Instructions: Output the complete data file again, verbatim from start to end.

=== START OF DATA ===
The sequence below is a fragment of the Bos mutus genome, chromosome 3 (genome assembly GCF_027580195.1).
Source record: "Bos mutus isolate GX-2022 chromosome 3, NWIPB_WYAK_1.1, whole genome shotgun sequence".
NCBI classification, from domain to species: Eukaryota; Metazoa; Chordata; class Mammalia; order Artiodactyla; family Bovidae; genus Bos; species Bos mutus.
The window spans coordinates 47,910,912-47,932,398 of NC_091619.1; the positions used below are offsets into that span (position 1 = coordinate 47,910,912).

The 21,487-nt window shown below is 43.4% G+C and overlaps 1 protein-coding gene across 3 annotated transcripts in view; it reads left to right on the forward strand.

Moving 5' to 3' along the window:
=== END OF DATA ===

The sequence below is a fragment of the Bos mutus genome, chromosome 3 (genome assembly GCF_027580195.1).
Source record: "Bos mutus isolate GX-2022 chromosome 3, NWIPB_WYAK_1.1, whole genome shotgun sequence".
NCBI classification, from domain to species: Eukaryota; Metazoa; Chordata; class Mammalia; order Artiodactyla; family Bovidae; genus Bos; species Bos mutus.
The window spans coordinates 47,910,912-47,932,398 of NC_091619.1; the positions used below are offsets into that span (position 1 = coordinate 47,910,912).

The 21,487-nt window shown below is 43.4% G+C and overlaps 1 protein-coding gene across 3 annotated transcripts in view; it reads left to right on the forward strand.

Moving 5' to 3' along the window: